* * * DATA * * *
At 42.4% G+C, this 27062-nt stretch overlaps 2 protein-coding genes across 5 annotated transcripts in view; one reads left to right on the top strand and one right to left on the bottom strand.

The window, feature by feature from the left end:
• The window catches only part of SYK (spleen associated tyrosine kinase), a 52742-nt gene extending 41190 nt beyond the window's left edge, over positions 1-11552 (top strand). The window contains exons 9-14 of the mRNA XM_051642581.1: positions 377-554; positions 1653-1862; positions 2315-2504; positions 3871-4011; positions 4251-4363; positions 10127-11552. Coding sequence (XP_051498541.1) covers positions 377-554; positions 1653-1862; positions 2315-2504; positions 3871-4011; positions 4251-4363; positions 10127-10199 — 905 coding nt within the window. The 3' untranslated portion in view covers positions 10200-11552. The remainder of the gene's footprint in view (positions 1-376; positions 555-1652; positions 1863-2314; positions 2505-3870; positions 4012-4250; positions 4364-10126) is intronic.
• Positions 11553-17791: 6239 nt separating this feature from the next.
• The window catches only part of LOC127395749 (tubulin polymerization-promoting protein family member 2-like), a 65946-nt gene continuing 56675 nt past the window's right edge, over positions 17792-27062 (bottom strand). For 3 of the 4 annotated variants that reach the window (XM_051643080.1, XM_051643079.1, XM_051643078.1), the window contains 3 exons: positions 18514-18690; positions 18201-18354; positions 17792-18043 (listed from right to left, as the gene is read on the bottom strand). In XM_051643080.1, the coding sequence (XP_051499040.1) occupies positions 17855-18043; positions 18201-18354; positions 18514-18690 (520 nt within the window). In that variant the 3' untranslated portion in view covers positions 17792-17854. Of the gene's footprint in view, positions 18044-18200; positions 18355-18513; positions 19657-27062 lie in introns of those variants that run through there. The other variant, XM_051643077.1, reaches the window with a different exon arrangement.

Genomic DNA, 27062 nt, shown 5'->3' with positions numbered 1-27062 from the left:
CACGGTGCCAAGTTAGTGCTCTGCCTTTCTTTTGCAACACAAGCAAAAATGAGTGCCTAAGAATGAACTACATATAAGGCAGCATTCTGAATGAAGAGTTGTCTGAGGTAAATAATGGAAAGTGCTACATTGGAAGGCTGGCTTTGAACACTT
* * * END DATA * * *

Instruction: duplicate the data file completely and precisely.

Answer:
At 42.4% G+C, this 27062-nt stretch overlaps 2 protein-coding genes across 5 annotated transcripts in view; one reads left to right on the top strand and one right to left on the bottom strand.

The window, feature by feature from the left end:
• The window catches only part of SYK (spleen associated tyrosine kinase), a 52742-nt gene extending 41190 nt beyond the window's left edge, over positions 1-11552 (top strand). The window contains exons 9-14 of the mRNA XM_051642581.1: positions 377-554; positions 1653-1862; positions 2315-2504; positions 3871-4011; positions 4251-4363; positions 10127-11552. Coding sequence (XP_051498541.1) covers positions 377-554; positions 1653-1862; positions 2315-2504; positions 3871-4011; positions 4251-4363; positions 10127-10199 — 905 coding nt within the window. The 3' untranslated portion in view covers positions 10200-11552. The remainder of the gene's footprint in view (positions 1-376; positions 555-1652; positions 1863-2314; positions 2505-3870; positions 4012-4250; positions 4364-10126) is intronic.
• Positions 11553-17791: 6239 nt separating this feature from the next.
• The window catches only part of LOC127395749 (tubulin polymerization-promoting protein family member 2-like), a 65946-nt gene continuing 56675 nt past the window's right edge, over positions 17792-27062 (bottom strand). For 3 of the 4 annotated variants that reach the window (XM_051643080.1, XM_051643079.1, XM_051643078.1), the window contains 3 exons: positions 18514-18690; positions 18201-18354; positions 17792-18043 (listed from right to left, as the gene is read on the bottom strand). In XM_051643080.1, the coding sequence (XP_051499040.1) occupies positions 17855-18043; positions 18201-18354; positions 18514-18690 (520 nt within the window). In that variant the 3' untranslated portion in view covers positions 17792-17854. Of the gene's footprint in view, positions 18044-18200; positions 18355-18513; positions 19657-27062 lie in introns of those variants that run through there. The other variant, XM_051643077.1, reaches the window with a different exon arrangement.

Genomic DNA, 27062 nt, shown 5'->3' with positions numbered 1-27062 from the left:
CACGGTGCCAAGTTAGTGCTCTGCCTTTCTTTTGCAACACAAGCAAAAATGAGTGCCTAAGAATGAACTACATATAAGGCAGCATTCTGAATGAAGAGTTGTCTGAGGTAAATAATGGAAAGTGCTACATTGGAAGGCTGGCTTTGAACACTT